Our homeschool is always changing. My education philosophy can be reduced to two words: whatever works. I believe that's different for every child and every family. I'm learning that it's also different for an individual child and an individual family over time. Our homeschool looks different now than it did a year ago when I wrote the post below. We're still unschooly, in that there's a lot of flexibility and freedom (and fun!) built into our homeschool. But we're not purists. We just do whatever works for whatever we're working on at that particular time. We discuss our options. Try a few things. Discard a few things that don't work. And basically muddle our way through until something clicks. (Or until we give up in frustration and go to the zoo instead...)
I love our life. But it has its anxieties. I'm forever freaking out about math, Nature Boy's nemesis. I worry that some family members think that my son's struggles with writing and math are caused by homeschooling. That if I were a real teacher, he wouldn't still be struggling. In my heart I know that learning disabilities are real. Being at school wouldn't magically solve the challenges that come with them. But I'm also aware that I don't know everything. (Just most things...) And that's where tutors come in! We had great results with a spelling tutor last year and currently, with a math tutor. He's awesome! He's an engineer, but in a very unengineery way, he is able to get all creative with introducing mathematical concepts. He gets how my son learns. It's not formulaic or traditional (duh!), but conceptual and real worldy. (The technical term.) He is excited to work with Nature Boy because we don't follow a traditional curriculum for math. He's not limited to only offering homework help or to one certain way to do math problems, according to what a teacher wants. I think they are both learning from each other.
And now for the original post.
We didn't intend to homeschool.
Our son attended pre-k and kindergarten in public school. I had the typical my baby's going to school all day pangs, but that was the norm, so I dealt with it. Pre-k was fairly smooth, but things started getting bumpy in kindergarten.
One day my little guy came home from school and said, “Mom, would you please homeschool me? School is chaos!” Tears became part of our bedtime routine, crowding out our stories and prayers. I was at a loss. I'd loved school as a child. I couldn't understand what was causing our son so much anxiety.
I started researching homeschooling and began husband negotiations. (He took a little convincing at first.) We agreed to try homeschooling for first grade and then reevaluate. We've never looked back.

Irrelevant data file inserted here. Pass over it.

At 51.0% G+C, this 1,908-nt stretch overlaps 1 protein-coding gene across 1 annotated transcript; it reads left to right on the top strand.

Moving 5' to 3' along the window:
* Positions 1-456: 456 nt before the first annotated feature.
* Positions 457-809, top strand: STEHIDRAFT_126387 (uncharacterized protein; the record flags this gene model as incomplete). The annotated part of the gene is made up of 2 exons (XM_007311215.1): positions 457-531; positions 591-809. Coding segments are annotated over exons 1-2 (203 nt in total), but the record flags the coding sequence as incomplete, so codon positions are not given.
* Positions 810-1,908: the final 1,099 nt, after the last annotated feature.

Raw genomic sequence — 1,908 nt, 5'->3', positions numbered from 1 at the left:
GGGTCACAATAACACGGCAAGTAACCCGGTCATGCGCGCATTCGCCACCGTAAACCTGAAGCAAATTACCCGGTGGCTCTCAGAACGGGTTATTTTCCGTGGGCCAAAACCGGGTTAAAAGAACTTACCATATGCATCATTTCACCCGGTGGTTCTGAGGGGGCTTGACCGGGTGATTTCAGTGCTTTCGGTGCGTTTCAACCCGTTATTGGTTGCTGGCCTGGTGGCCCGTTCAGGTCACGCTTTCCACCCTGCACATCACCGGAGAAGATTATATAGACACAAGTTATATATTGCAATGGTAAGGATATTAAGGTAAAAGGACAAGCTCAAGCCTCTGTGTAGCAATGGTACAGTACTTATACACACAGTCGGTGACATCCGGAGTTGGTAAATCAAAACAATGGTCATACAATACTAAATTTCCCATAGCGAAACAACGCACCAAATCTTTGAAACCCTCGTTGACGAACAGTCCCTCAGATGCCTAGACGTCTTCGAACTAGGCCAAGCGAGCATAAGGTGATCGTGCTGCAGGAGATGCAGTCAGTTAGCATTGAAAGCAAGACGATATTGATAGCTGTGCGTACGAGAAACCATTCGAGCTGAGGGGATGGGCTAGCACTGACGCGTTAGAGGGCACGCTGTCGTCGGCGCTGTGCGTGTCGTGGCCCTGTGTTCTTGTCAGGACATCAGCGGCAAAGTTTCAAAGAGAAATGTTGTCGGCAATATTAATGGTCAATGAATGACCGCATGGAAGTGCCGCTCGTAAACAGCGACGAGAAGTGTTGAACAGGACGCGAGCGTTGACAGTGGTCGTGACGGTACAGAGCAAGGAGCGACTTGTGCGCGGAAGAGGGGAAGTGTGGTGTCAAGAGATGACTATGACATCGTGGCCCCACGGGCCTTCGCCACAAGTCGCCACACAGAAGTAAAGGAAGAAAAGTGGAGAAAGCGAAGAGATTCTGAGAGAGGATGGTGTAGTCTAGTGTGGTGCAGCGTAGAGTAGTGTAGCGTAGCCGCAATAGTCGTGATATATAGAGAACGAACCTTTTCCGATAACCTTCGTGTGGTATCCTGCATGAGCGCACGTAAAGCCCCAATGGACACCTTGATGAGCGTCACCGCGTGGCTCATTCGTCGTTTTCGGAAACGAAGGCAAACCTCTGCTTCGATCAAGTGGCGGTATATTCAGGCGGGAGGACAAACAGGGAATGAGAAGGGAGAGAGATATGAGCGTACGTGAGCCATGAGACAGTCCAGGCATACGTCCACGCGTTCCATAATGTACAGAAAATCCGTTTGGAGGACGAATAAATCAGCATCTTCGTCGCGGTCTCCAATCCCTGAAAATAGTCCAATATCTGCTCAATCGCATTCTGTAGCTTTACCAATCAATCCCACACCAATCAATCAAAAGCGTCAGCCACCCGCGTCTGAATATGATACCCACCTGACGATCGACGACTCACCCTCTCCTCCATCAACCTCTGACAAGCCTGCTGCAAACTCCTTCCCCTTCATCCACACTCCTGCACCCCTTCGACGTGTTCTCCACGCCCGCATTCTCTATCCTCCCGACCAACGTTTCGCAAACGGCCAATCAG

Our early homeschooling style was influenced by some of Ruth Beechick's writings. I really liked her simple approach: a relaxed focus on the 3Rs with lots of free time and read-alouds. I followed her guidelines for 1st-3rdgrade (except for the copy work, as my son has dysgraphia). During this time, I noticed how naturally learning was occurring in other areas.
I also noticed that as time went on, my boy wasn't enjoying learning as much. The more we relied on structured curriculum and worksheets, the more frustrated and learning-averse he became. Once again I was confused. The textbook/workbook method of learning worked for me in school, so why wasn't it working for him? (Apparently I considered myself the Standard of Normal.) :D
I learned about unschooling when my son was in 3rd grade. To be honest, the idea freaked me out! My son experienced public school as chaos, but that's what unschooling sounded like to me. Even so, by this time we'd tried everything else. We'd discovered other learning differences (dyslexia and dyscalculia) and I realized that I was going to have to step outside of my comfort zone and be the homeschool mom my son needed--even if it made me go prematurely gray!
It has taken me a few years to really get comfortable with our nontraditional path. The best advice I've ever been given about homeschooling (and parenting!) is this:
God knows the plans He has for our children. He created them to be perfectly suited for what He is calling them to do in their lives. Our job is to help our kids discover what God's purpose for them is, and to aid them in acquiring the knowledge and skills they need to follow their calling.
If we spend all of our time trying to remediate our children's academic "weaknesses", we won't be helping them to develop their strengths. And their strengths are what God is going to use.